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PORTLAND — The third component of development just off the eastern waterfront was set for a Planning Board hearing and site plan vote on Tuesday.
Developer Jonathan Cohen, working as 100 Fore Street LLC, is seeking to build a five-story structure at 100 Fore St., the current site of the Hamilton Marine store. According to a report from city Senior Planner Christine Grimando, the project is expected to cost between $23 million and $31 million.
The property is adjacent to the nearly completed headquarters for WEX on Hancock Street, also a Cohen project. Plans for 100 Fore St. include a three-level, 539-space parking garage that will also be used by WEX employees.
Topping the garage will be 82,400 square feet of office space, with those floors set back from Fore Street, per zoning revisions approved by city councilors last September.
Planning Board approval is the final step and will allow the project to go forward.
There are now 136 parking spaces at the 3-acre site. In all, the plans call for a 275,000-square-foot development on a footprint of 64,000 square feet.
The redevelopment will occur across Fore Street from the redevelopment of the Shipyard Brewing property that includes a 105-room hotel and the new corporate headquarters for Vets Choice.
While the garage will accommodate requirements for the building’s use, city staff has recommended site plan approval also be tied to a new Eastern Waterfront Transportation District Traffic Movement Permit from the Maine Department of Transportation.
“Full compliance with the outcomes of the District TMP is recommended as a condition of approval prior to obtaining a certificate of occupancy,” Grimando said.
The permit would also include the WEX and Shipyard developments, and the remaining city-owned parcel on Thames Street.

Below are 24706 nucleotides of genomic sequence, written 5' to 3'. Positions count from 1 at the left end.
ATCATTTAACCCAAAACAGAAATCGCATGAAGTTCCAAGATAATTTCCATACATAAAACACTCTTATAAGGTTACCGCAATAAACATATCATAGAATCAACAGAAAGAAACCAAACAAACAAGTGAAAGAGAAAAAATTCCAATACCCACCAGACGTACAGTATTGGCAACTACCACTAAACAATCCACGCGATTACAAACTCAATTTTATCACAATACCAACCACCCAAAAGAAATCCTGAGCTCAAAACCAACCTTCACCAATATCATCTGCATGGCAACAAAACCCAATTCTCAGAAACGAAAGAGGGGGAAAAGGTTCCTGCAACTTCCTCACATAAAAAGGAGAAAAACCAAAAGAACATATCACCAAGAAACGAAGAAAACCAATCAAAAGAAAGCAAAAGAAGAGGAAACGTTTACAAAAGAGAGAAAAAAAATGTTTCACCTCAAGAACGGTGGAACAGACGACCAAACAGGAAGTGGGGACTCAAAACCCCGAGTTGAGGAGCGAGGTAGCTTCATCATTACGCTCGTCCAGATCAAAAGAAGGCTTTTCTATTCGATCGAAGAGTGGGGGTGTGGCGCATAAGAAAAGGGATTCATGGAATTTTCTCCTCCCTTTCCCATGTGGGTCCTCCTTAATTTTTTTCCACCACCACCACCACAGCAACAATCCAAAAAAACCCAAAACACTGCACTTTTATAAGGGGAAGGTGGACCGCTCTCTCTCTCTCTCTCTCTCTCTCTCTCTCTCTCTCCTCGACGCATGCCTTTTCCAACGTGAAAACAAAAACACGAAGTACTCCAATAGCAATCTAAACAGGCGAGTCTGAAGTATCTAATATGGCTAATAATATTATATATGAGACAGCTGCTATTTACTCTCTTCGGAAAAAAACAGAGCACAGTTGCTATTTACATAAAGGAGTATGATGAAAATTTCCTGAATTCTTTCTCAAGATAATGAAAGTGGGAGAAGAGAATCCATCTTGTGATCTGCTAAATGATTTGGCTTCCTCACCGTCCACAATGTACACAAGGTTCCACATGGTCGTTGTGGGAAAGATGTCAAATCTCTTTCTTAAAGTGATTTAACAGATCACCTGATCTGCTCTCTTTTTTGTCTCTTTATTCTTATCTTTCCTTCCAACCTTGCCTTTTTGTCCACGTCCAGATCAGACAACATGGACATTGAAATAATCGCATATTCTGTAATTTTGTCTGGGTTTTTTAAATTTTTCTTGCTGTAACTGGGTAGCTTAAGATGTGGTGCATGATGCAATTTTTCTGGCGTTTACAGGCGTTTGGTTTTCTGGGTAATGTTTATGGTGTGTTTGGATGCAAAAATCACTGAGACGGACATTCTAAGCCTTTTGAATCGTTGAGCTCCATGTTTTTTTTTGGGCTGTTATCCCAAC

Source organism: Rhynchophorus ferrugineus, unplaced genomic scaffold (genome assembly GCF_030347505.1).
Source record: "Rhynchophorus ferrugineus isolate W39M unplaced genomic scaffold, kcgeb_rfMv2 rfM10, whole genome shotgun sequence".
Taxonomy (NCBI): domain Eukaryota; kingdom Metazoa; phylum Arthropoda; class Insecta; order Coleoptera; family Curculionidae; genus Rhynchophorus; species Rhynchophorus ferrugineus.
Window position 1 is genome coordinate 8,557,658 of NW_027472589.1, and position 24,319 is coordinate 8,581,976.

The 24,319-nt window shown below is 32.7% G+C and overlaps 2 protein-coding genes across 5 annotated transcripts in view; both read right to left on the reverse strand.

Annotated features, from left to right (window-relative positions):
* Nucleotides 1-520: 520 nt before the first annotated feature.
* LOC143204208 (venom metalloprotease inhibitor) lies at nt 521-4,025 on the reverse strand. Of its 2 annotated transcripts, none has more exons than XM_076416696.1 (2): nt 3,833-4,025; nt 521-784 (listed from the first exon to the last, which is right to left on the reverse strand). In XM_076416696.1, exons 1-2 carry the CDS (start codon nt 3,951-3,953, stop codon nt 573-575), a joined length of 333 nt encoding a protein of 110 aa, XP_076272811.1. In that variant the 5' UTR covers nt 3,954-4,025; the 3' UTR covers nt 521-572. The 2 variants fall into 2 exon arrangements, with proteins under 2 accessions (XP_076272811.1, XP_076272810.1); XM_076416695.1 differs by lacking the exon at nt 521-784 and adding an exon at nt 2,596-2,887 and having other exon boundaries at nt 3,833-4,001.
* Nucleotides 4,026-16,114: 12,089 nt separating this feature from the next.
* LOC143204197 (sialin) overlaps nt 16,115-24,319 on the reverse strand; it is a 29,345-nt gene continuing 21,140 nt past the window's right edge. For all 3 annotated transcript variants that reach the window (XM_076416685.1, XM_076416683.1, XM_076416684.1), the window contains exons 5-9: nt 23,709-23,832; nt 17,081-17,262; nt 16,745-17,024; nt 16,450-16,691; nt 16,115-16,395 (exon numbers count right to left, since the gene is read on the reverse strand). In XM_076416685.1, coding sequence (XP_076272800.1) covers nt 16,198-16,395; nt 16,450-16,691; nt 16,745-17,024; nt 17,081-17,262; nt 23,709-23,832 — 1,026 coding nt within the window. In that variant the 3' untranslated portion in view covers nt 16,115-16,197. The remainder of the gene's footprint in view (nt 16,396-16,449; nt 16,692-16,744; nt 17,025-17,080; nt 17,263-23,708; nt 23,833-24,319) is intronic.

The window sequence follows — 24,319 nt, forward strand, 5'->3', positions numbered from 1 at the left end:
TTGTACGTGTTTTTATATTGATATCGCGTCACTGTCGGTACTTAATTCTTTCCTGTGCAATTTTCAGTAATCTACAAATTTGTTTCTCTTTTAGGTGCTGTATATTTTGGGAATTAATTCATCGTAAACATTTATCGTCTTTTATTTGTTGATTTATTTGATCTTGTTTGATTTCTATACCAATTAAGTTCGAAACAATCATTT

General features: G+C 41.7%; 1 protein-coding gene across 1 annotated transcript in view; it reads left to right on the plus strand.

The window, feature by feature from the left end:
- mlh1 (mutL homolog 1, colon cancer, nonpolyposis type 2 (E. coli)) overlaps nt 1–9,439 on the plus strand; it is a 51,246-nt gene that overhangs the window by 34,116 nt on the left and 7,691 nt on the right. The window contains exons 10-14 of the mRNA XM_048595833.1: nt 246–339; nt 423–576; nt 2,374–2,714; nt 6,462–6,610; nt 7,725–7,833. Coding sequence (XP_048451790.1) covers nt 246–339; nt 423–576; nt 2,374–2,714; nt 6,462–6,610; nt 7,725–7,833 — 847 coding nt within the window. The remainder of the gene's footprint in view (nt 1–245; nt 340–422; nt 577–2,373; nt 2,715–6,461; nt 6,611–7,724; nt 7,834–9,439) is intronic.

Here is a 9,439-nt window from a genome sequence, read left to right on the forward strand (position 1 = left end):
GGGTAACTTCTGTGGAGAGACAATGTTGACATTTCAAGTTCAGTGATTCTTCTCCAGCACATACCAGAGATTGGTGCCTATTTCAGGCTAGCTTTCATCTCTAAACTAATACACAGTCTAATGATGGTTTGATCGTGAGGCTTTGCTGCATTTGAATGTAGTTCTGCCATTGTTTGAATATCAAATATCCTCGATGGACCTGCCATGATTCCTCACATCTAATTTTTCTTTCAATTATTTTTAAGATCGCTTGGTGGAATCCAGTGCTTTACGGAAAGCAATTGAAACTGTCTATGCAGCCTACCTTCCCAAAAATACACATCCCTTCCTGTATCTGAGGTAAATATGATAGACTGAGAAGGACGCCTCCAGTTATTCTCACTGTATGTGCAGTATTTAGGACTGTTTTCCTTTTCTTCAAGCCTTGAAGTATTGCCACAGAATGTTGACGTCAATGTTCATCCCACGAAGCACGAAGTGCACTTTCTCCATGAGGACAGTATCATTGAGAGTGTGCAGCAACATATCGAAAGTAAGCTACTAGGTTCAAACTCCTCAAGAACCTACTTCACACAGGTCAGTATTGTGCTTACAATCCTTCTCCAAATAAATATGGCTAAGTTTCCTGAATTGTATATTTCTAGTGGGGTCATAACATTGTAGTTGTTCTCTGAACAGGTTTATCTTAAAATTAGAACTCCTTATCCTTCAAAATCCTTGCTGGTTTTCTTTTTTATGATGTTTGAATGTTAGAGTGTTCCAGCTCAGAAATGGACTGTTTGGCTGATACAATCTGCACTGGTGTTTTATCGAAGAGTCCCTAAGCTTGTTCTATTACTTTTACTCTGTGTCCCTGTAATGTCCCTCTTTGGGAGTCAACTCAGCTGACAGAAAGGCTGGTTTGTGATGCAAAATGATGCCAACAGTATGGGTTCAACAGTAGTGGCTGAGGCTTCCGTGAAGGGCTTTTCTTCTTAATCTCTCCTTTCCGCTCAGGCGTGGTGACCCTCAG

The 100 Fore St. site is also adjacent to the former Portland Co. complex at 58 Fore St., and the site plan counts on a connector road linking Fore and Thames streets as part of the garage access.
Cohen plans to demolish nearly all of the existing structure, leaving 9,100 square feet for a planned fitness center.
In her report, Grimando said the planned development sits within the B-6 zone “that was compatible with waterfront uses and the nearby Eastern Waterfront Port Zone,” but Cohen’s plans and the scope of development in the area have brought objections from neighbors.
In Planning Board workshops on Oct. 23, 2018, and Nov. 27, 2018, and subsequent emails to the city, traffic flow on cramped streets was a primary worry.
“We strongly oppose putting almost 600 parking spaces on this site. Traffic in the area is already congested, especially in the summer, and street parking has become increasingly difficult,” Waterville Street residents Pamela Day and Michael Petit said in an Oct. 23, 2018, email.
While City Manager Jon Jennings said Jan. 3 that WEX was looking to use multiple shuttle buses to bring employees to its new headquarters from its site in South Portland, Eastern Promenade resident Berry Manter also urged the city to find a way to get shuttles operating from lots away from the waterfront to alleviate congestion.
Manter said the entire scope of development in the India Street area needed consideration.
“This represents, in combined total, a massive increase into Portland’s already notable ‘urban rush hour’ glut on this main thoroughfare in and out of the city,” Manter said Oct. 23, 2018.
Jonathan Cohen plans to build a five-story structure with three floors of parking at 100 Fore St. in Portland.